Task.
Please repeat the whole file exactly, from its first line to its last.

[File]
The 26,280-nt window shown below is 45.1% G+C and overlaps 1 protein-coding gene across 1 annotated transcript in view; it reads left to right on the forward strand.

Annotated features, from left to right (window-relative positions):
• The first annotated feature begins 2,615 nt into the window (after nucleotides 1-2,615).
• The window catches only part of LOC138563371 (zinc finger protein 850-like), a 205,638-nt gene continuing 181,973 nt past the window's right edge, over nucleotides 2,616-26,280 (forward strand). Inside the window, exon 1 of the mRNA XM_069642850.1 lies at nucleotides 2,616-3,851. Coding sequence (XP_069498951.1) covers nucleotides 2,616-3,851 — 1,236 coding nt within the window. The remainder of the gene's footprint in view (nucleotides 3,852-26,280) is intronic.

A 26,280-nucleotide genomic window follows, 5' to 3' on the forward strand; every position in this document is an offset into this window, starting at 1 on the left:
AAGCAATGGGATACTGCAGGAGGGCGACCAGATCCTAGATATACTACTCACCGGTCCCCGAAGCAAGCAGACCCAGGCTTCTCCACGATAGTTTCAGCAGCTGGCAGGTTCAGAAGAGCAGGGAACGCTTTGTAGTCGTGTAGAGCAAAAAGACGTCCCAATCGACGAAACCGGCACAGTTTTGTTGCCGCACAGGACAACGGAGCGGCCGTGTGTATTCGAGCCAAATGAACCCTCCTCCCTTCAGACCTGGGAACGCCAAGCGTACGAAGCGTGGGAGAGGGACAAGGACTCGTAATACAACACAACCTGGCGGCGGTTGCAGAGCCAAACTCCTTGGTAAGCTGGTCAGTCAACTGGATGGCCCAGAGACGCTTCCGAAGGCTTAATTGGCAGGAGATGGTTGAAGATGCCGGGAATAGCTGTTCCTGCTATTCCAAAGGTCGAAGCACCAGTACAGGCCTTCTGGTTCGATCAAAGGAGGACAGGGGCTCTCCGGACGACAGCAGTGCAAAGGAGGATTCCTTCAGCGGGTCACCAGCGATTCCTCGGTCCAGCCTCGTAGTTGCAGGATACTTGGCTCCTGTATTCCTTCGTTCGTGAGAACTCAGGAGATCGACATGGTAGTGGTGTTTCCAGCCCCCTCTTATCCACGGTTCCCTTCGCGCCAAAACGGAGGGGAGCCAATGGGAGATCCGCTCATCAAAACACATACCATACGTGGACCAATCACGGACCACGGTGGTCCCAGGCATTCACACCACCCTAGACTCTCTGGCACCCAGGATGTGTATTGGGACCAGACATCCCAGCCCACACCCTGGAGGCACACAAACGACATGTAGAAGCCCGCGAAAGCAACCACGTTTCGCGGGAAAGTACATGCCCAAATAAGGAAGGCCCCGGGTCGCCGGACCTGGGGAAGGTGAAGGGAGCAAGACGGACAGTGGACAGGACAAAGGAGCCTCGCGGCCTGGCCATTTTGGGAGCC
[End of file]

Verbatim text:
The 26,280-nt window shown below is 45.1% G+C and overlaps 1 protein-coding gene across 1 annotated transcript in view; it reads left to right on the forward strand.

Annotated features, from left to right (window-relative positions):
• The first annotated feature begins 2,615 nt into the window (after nucleotides 1-2,615).
• The window catches only part of LOC138563371 (zinc finger protein 850-like), a 205,638-nt gene continuing 181,973 nt past the window's right edge, over nucleotides 2,616-26,280 (forward strand). Inside the window, exon 1 of the mRNA XM_069642850.1 lies at nucleotides 2,616-3,851. Coding sequence (XP_069498951.1) covers nucleotides 2,616-3,851 — 1,236 coding nt within the window. The remainder of the gene's footprint in view (nucleotides 3,852-26,280) is intronic.

A 26,280-nucleotide genomic window follows, 5' to 3' on the forward strand; every position in this document is an offset into this window, starting at 1 on the left:
AAGCAATGGGATACTGCAGGAGGGCGACCAGATCCTAGATATACTACTCACCGGTCCCCGAAGCAAGCAGACCCAGGCTTCTCCACGATAGTTTCAGCAGCTGGCAGGTTCAGAAGAGCAGGGAACGCTTTGTAGTCGTGTAGAGCAAAAAGACGTCCCAATCGACGAAACCGGCACAGTTTTGTTGCCGCACAGGACAACGGAGCGGCCGTGTGTATTCGAGCCAAATGAACCCTCCTCCCTTCAGACCTGGGAACGCCAAGCGTACGAAGCGTGGGAGAGGGACAAGGACTCGTAATACAACACAACCTGGCGGCGGTTGCAGAGCCAAACTCCTTGGTAAGCTGGTCAGTCAACTGGATGGCCCAGAGACGCTTCCGAAGGCTTAATTGGCAGGAGATGGTTGAAGATGCCGGGAATAGCTGTTCCTGCTATTCCAAAGGTCGAAGCACCAGTACAGGCCTTCTGGTTCGATCAAAGGAGGACAGGGGCTCTCCGGACGACAGCAGTGCAAAGGAGGATTCCTTCAGCGGGTCACCAGCGATTCCTCGGTCCAGCCTCGTAGTTGCAGGATACTTGGCTCCTGTATTCCTTCGTTCGTGAGAACTCAGGAGATCGACATGGTAGTGGTGTTTCCAGCCCCCTCTTATCCACGGTTCCCTTCGCGCCAAAACGGAGGGGAGCCAATGGGAGATCCGCTCATCAAAACACATACCATACGTGGACCAATCACGGACCACGGTGGTCCCAGGCATTCACACCACCCTAGACTCTCTGGCACCCAGGATGTGTATTGGGACCAGACATCCCAGCCCACACCCTGGAGGCACACAAACGACATGTAGAAGCCCGCGAAAGCAACCACGTTTCGCGGGAAAGTACATGCCCAAATAAGGAAGGCCCCGGGTCGCCGGACCTGGGGAAGGTGAAGGGAGCAAGACGGACAGTGGACAGGACAAAGGAGCCTCGCGGCCTGGCCATTTTGGGAGCC